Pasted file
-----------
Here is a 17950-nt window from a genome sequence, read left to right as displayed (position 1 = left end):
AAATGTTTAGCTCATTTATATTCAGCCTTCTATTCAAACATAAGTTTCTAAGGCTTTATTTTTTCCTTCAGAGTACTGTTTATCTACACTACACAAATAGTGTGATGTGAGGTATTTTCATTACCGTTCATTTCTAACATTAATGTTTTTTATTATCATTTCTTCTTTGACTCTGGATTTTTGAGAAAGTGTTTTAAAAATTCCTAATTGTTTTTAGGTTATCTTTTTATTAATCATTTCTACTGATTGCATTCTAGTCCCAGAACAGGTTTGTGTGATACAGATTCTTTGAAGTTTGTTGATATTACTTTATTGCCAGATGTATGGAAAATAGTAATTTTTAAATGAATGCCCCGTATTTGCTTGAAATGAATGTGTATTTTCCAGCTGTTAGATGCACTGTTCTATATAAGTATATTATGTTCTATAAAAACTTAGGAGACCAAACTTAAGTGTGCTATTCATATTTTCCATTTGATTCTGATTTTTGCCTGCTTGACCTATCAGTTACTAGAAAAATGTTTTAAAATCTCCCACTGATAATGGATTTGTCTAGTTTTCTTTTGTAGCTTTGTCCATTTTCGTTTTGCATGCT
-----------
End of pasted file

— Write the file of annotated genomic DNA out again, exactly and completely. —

Here is a 17950-nt window from a genome sequence, read left to right as displayed (position 1 = left end):
AAATGTTTAGCTCATTTATATTCAGCCTTCTATTCAAACATAAGTTTCTAAGGCTTTATTTTTTCCTTCAGAGTACTGTTTATCTACACTACACAAATAGTGTGATGTGAGGTATTTTCATTACCGTTCATTTCTAACATTAATGTTTTTTATTATCATTTCTTCTTTGACTCTGGATTTTTGAGAAAGTGTTTTAAAAATTCCTAATTGTTTTTAGGTTATCTTTTTATTAATCATTTCTACTGATTGCATTCTAGTCCCAGAACAGGTTTGTGTGATACAGATTCTTTGAAGTTTGTTGATATTACTTTATTGCCAGATGTATGGAAAATAGTAATTTTTAAATGAATGCCCCGTATTTGCTTGAAATGAATGTGTATTTTCCAGCTGTTAGATGCACTGTTCTATATAAGTATATTATGTTCTATAAAAACTTAGGAGACCAAACTTAAGTGTGCTATTCATATTTTCCATTTGATTCTGATTTTTGCCTGCTTGACCTATCAGTTACTAGAAAAATGTTTTAAAATCTCCCACTGATAATGGATTTGTCTAGTTTTCTTTTGTAGCTTTGTCCATTTTCGTTTTGCATGCT